Overall, though, it seems as if policies that require lecturers to reveal any intimate relationships they are having with students – now common in the UK and US – are likely to spread.
If they are likely to spread then academics who value privacy and autonomy and do not feel good about universities embracing an authoritarian corporate model, should fight the spread of these nefarious policies
In conclusion, the University World News cites Professor Manola Makhanya, Pro vice-chancellor of the University of South Africa who they stated was
certainly enthusiastically considering whether such specific policies could be applied in South Africa: “It is important to focus on this because my sense is that it will increase,” he said. “Clearly we have to come up with policies rather than sit back, be confronted with a situation and not know how to deal with it.”
My advice to Professor Makanya is that it is better to do nothing. Better to reject the American university model of the meddling moralistic authoritarians. In fact, I am sure that the good professor knows that the American electorate just got rid of its number one meddler after a history of eight years meddling in the affairs of just about everybody.
The dankprofessor has repeatedly argued but to no avail that university regulations that require a professor who is in a sexual relationship with a student to report said relationship to the appropriate university administrator is a gross violation of the student’s privacy. In terms of this policy, there is no requirement that the student must give permission to the professor to report their relationship to the University.
My advice to professors who are in such a situation is to not report unless there is student consent. More generally my advice is that if the professor does report to the administration, the probability is that said relationship will become known to the university community. In effect, the professor will be outing both himself or herself and the student.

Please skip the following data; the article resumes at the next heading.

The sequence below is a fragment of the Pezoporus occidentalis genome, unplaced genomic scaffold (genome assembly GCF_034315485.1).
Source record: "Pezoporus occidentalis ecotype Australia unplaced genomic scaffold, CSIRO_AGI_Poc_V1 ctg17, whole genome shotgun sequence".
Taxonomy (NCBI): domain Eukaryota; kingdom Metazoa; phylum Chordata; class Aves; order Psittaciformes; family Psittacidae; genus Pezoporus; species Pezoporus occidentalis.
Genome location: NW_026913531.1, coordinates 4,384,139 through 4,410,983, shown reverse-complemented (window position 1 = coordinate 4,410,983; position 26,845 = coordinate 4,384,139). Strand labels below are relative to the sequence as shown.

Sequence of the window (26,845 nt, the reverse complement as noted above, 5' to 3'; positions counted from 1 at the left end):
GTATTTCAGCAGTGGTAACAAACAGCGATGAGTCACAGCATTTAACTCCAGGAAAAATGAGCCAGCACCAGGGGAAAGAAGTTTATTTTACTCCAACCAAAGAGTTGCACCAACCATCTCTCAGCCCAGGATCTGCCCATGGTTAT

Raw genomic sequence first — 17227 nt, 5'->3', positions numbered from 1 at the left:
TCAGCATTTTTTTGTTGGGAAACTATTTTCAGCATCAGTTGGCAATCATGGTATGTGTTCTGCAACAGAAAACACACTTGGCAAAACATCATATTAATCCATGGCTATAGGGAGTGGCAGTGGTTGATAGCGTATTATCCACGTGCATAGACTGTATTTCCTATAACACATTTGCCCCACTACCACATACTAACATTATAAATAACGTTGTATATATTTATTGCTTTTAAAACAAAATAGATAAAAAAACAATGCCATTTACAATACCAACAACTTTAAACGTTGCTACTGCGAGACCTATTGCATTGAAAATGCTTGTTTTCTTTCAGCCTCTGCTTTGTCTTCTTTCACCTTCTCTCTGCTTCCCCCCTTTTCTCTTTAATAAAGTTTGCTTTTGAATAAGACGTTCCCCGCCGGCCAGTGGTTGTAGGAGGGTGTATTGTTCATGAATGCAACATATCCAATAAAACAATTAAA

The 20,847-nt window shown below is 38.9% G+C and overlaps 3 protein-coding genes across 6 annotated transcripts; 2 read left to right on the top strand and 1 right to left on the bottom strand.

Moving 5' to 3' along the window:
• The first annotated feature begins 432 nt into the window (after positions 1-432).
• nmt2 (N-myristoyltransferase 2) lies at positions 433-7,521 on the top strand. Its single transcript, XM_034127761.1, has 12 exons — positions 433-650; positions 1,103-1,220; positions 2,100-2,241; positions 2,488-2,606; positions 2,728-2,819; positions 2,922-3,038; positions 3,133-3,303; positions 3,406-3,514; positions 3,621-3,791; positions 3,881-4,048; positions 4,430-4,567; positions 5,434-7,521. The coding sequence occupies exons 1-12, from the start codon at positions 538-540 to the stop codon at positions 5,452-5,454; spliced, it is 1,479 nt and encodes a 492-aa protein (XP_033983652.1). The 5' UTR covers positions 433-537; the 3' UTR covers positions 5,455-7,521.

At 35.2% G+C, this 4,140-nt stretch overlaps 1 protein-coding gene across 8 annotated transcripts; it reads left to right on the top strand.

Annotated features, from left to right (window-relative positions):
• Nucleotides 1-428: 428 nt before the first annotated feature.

In terms of the Warwick case, the outing of the student was disastrous for the student. She has framed it in the following manner-
“To be frank, this story has never been newsworthy and should never have come to light. Aside from the fact that the details disclosed have been of a deeply personal nature, the widespread disclosure of this has proved very upsetting. It really has.”
And the University World News has reported the following:
When Professor Istvan Pogany, 57, began a consensual relationship with one of his students at Britain’s University of Warwick, he did what many would consider ‘good practice’ and informed his line manager. But the student, who is in her 30s, then fell pregnant and her subsequent anguished decision to have an abortion led to lurid headlines that raised the question again whether intimate relationships between academics and students should be more strongly discouraged, or even prohibited.
Of course, the University World News didn’t get it quite right. The Warwick case raises the question as to whether professors should be forced to report on their students and their intimate relationships. If privacy had been respected at Warwick, there is little likelihood that this would have become a media story. Laissez faire in terms of intimate relationships between adults may at times be problematic, but it is far better than forcible intrusion by government authorities and university administrators into the sex lives of those who they consider to be their subjects.
The Independent of London has taken a strong stand against unnecessary and intrusive laws which regulate the sexual lives of the denizens of the UK.
What the Independent is concerned about is the continuing attempt in the UK to ban extreme pornography. Most immediately The Independent is concerned about the Criminal Justice and Immigration Act of 2008 which takes effect in less than a month. Section 63 of this law prohibits pictures on the internet of someone having sex with a corpse as well as images of bestiality.
The Independent points out that-
The usual problems with such legislation are that in the first place the law is adopted in a mad hurry and is thus vague and unclear and, second, a set of general principles is wrongly deduced from truly exceptional circumstances.
With this law, the evidence of haste and a knee-jerk response to a specific event can be seen from the imprecise wording. As a result, the viewing of images of a number of practices that are legal, and which most people would consider acceptable if not exactly desirable behaviour between consenting adults, will become as illegal as viewing images of bestiality and necrophilia. All such viewers will have the same potential to be caught under the same dragnet.
Regrettably, the Government will probably get away with it. In these “on-message” days, no politician wants to be seen as the spokesperson for sexual freaks. A reputation for a partiality to bondage is not the way to boost the career of a junior minister or rising backbencher. And so a few more of our civil liberties are done away with – and the opportunities for police surveillance increased.